Registered Dental Assistant: Job Duties and Education Requirements

Jun 15, 2021

A career as a registered dental assistant (RDA) requires the completion of a dental assistant program and state license or certification. Some tasks RDAs perform include completing administrative paperwork, cleaning dental equipment and assisting dentists with patients.

Essential Information

Registered dental assistants (RDAs) have often undergone more training than other dental assistants and, depending on the state in which they work, may have additional duties. In addition to performing administrative duties, helping dentists clean their equipment and providing chairside assistance, RDAs may also take X-rays, administer topical anesthetics, polish teeth and give fluoride treatments, among other extended duties. Requirements for becoming a registered dental assistant can vary from state to state, but usually include completion of an approved educational program and passing certification or licensure exams.

Required Education Completion of a state-approved dental assisting program
Other Requirements State licensure and/or Certified Dental Assistant certification
Projected Job Growth (2019-2029)* 7% for all dental assistants
Median Salary (2019)* $40,080 annually for all dental assistants

Sources: *U.S. Bureau of Labor Statistics

Registered Dental Assistant Job Duties

Dental assistants typically work chairside with patients, in dental laboratories, in dental offices and in the community. Chairside duties may include preparing cements and impressions, taking patient histories and preparing dental charts. Other office duties include sterilizing and cleaning dental equipment and supplies and managing supply inventory. In the laboratory, dental assistants may create mouth guards, orthodontic retainers, impression trays and temporary crowns. Office duties typically include confirming and scheduling appointments with patients, answering phones, managing records, processing insurance and bookkeeping. Dental assistants may also work in the community from time to time, educating the public on oral care techniques and dental health.

Dental assistants with state licensure or certification, such as registered dental assistants, have undergone additional training and may be allowed to perform a broader range of functions than other dental assistants. These expanded functions, outlined by each state, may include taking X-rays, removing sutures and dressings, polishing patients' teeth, taking impressions, giving fluoride treatments and administering topical medications.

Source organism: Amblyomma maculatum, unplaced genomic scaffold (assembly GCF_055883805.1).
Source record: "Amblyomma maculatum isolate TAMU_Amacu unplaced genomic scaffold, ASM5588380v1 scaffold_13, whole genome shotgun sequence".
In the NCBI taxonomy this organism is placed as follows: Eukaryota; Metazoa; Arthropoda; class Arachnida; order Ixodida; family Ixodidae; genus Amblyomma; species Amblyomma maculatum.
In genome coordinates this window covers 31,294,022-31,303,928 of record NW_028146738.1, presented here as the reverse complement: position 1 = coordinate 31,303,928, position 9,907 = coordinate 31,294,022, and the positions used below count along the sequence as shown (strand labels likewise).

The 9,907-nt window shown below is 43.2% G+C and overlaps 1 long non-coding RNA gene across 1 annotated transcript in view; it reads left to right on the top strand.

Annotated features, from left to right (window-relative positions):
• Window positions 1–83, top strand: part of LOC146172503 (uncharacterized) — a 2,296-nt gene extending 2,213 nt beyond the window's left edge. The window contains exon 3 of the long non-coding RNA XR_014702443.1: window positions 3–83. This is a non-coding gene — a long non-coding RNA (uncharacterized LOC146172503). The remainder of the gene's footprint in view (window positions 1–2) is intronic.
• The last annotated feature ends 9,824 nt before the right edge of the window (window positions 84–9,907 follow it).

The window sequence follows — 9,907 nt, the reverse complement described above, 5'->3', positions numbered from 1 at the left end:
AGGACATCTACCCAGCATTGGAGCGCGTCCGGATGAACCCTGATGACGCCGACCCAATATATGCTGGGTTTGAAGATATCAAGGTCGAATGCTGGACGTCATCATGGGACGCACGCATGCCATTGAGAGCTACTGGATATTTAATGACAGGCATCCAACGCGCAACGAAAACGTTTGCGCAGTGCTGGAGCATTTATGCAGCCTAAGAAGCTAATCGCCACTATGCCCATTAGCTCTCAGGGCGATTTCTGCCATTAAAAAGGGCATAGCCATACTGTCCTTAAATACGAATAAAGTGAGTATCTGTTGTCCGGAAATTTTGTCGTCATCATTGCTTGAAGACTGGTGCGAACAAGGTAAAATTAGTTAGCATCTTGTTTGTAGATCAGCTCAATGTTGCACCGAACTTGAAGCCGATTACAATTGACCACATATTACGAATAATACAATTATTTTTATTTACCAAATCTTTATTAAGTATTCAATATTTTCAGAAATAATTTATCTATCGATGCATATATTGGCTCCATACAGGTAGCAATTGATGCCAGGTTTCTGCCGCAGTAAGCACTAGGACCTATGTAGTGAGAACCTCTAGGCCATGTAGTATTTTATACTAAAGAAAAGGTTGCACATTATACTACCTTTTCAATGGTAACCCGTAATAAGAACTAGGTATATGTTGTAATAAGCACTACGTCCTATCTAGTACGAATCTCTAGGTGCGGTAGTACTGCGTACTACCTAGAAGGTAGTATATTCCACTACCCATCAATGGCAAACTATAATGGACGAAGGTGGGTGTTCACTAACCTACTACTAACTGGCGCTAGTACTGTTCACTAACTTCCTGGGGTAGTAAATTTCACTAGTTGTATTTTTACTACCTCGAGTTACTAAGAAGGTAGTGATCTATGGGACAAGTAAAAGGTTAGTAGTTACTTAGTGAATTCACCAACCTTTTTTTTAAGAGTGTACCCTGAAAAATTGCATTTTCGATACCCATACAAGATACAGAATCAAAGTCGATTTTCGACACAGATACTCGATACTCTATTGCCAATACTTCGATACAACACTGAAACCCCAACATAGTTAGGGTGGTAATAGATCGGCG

Registered Dental Assistant Education Requirements

Some states require no formal education requirements for dental assistants. Many dental assistants are trained on the job, though others choose to enroll in dental assisting programs at a community college or trade school. However, to become registered and use the RDA credential, most states require that a prospective registered dental assistant graduate from a program accredited by the Commission on Dental Accreditation (CODA). These programs generally take one year or less to complete and cumulate in a diploma or certificate. Associate's degree programs are also available and typically take two years to complete.

After graduating from an approved program, a dental assistant must pass a state examination and meet experience requirements to become registered. The type of examination is determined by the state in which the dental assistant wishes to practice. The exam may be practical, written or both. Certification options are also available. For example, the Dental Assisting National Board (DANB) offers the Certified Dental Assistant (CDA) certification, which requires three multiple-choice exams in radiation health and safety, general chair side assisting and infection control. Many states also require that registered dental assistants complete continuing education requirements in order to maintain their registration, and those with CDA certification also have to complete continuing education credits to maintain their certification.

Dentists commonly require on-the-job training even for dental assistants who have graduated from a formal dental assisting program, to familiarize new employees with individual office protocols and preferences for where their instruments and files are kept, for example. Changes in dental technology require dental assistants to undergo periodic on-the-job training to stay up-to-date with the current technology.

Employment Outlook and Salary Info

Due to the increasing demand for dental services, the U.S. Bureau of Labor Statistics (BLS) predicts that jobs for dental assistants in general will grow faster than the average through 2029. The BLS listed the mean annual salary of dental assistants working at the office of the dentists was $41,200, while those in outpatient care centers was $40,670, in May 2019.

With the high rate of growth expected in this field, those who complete an approved dental assistant program and obtain state licensure or certification should be competitive for jobs. Some on-the-job training is also essential, and working in the dental field requires periodic training to stay up-to-date with the latest equipment being used.

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